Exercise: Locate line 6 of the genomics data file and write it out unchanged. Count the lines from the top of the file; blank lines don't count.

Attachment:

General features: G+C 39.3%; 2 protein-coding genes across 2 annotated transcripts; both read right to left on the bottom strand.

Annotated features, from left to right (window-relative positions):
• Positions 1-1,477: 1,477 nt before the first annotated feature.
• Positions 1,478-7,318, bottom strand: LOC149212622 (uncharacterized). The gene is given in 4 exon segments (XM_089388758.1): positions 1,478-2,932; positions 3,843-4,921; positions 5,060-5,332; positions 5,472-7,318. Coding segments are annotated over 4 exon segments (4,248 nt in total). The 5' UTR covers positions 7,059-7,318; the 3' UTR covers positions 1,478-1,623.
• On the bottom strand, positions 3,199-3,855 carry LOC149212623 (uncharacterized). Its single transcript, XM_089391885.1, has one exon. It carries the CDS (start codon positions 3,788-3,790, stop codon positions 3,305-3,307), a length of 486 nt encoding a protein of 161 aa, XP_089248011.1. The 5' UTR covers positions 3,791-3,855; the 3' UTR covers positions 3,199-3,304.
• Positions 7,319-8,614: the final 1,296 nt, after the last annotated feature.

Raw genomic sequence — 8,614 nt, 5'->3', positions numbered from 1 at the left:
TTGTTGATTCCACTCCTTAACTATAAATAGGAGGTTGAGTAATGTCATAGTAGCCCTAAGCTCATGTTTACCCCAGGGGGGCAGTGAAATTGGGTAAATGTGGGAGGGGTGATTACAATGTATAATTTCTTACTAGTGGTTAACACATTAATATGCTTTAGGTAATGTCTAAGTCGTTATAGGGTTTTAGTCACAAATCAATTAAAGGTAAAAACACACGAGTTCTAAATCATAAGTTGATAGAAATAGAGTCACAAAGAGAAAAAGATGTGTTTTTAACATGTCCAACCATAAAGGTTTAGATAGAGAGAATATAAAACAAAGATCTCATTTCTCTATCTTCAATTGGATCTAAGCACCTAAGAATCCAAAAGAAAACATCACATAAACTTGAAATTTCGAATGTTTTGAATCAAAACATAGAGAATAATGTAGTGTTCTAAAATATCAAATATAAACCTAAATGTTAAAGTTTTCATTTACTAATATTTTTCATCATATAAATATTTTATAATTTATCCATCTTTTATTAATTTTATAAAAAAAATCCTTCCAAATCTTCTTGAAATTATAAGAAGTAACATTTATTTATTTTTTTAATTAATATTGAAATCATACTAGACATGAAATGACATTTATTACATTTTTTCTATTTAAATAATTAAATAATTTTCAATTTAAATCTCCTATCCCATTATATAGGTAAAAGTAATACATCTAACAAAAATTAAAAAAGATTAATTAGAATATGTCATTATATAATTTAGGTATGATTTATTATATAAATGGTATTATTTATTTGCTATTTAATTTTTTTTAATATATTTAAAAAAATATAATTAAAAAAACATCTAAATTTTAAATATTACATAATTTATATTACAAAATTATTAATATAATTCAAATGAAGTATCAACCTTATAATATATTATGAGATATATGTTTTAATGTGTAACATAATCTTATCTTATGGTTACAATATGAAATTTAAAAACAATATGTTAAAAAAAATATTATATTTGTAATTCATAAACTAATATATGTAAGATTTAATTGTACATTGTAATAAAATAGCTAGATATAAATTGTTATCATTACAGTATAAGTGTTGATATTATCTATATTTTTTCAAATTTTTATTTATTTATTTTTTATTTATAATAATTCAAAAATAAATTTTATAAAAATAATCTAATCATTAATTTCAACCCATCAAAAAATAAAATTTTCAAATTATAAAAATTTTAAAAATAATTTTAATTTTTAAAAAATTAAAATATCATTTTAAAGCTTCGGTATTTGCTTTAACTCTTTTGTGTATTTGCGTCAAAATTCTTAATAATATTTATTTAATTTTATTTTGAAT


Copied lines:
• Positions 7,319-8,614: the final 1,296 nt, after the last annotated feature.